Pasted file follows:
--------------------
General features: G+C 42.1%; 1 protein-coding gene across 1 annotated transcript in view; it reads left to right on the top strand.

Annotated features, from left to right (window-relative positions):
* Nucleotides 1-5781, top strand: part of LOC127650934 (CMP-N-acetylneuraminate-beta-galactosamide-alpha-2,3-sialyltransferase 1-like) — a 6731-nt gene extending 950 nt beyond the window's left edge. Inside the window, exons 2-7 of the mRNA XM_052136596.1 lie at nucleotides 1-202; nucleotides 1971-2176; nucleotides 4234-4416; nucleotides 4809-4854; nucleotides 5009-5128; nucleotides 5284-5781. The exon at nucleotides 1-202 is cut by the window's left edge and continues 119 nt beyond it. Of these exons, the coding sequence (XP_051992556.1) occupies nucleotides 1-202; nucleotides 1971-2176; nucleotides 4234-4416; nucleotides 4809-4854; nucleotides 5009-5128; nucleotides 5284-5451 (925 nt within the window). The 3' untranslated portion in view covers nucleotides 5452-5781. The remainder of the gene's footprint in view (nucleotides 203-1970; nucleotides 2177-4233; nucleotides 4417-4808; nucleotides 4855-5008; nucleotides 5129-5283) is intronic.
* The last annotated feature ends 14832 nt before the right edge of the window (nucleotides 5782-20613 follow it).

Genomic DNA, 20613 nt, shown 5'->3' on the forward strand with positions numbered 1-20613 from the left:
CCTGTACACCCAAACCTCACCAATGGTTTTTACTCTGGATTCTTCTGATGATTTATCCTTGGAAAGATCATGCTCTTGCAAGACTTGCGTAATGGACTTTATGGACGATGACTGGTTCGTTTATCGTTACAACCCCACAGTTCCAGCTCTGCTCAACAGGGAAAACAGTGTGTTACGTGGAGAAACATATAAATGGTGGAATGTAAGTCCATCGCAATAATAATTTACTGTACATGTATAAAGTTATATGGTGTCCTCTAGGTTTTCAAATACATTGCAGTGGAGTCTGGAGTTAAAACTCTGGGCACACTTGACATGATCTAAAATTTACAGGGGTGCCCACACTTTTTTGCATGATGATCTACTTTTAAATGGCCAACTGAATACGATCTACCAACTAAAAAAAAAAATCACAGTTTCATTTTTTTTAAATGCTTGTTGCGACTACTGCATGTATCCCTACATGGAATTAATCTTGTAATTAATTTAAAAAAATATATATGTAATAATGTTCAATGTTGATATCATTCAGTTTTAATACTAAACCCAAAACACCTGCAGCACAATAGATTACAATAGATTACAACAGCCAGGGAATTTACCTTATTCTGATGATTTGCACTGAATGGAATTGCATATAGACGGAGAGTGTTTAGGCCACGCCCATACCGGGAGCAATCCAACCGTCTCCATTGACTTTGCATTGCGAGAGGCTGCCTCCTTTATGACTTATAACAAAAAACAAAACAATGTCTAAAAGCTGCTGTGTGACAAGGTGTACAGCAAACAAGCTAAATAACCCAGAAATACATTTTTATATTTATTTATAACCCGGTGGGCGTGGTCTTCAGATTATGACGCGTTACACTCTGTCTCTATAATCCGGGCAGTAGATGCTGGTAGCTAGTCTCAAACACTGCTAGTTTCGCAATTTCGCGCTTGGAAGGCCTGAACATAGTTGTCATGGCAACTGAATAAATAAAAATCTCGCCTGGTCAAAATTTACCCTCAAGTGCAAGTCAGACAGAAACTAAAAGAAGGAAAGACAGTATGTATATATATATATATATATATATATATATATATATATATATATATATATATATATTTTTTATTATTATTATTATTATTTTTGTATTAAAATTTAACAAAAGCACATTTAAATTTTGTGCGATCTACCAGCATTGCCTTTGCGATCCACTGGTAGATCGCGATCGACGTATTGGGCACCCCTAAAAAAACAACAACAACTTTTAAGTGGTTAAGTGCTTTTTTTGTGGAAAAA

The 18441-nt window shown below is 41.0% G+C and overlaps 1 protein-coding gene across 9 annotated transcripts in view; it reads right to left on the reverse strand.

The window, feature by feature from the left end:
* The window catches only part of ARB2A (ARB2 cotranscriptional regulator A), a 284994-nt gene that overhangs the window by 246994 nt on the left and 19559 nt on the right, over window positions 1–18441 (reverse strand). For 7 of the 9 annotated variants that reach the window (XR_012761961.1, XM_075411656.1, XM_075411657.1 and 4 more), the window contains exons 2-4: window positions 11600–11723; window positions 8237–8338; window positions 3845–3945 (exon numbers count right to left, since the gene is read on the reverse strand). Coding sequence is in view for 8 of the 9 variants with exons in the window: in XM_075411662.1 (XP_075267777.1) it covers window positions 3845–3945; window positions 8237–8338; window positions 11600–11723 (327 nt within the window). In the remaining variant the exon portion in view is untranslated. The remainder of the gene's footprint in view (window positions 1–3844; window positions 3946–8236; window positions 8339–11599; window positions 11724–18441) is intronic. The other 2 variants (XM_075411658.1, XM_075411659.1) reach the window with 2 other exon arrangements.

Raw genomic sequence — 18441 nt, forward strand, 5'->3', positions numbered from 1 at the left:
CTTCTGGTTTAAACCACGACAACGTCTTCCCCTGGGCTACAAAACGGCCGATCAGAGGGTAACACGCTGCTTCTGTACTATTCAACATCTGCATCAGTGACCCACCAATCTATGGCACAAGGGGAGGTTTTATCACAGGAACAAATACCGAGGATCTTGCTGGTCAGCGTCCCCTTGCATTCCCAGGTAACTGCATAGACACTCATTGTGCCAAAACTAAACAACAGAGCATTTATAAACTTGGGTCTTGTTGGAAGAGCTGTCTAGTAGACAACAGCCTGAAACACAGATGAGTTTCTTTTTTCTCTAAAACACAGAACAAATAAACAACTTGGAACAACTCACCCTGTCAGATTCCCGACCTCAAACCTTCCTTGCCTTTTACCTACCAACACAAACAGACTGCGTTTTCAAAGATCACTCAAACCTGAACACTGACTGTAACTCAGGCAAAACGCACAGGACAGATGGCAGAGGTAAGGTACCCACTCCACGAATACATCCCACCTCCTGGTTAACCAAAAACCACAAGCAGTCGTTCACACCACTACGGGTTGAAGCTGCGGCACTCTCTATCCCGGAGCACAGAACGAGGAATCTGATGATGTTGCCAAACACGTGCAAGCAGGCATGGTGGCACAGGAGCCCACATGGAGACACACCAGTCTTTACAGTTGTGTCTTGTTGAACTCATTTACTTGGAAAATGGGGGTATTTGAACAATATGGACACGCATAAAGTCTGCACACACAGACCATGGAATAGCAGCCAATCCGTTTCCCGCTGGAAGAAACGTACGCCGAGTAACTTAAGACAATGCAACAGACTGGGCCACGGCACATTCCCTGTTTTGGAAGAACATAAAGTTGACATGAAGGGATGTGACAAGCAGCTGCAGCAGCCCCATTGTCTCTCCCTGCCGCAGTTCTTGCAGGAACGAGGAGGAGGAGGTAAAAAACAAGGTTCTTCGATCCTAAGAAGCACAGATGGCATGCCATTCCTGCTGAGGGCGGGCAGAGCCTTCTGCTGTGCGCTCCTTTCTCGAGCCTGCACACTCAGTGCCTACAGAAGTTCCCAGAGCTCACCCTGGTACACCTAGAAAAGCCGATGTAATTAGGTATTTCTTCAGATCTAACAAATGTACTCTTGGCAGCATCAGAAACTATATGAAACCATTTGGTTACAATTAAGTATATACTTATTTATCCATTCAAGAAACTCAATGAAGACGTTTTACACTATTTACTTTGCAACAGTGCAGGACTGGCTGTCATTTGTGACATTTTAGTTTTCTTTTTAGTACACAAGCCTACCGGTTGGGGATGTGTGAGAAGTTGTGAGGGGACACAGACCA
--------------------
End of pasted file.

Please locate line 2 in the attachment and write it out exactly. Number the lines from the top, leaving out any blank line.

Annotated features, from left to right (window-relative positions):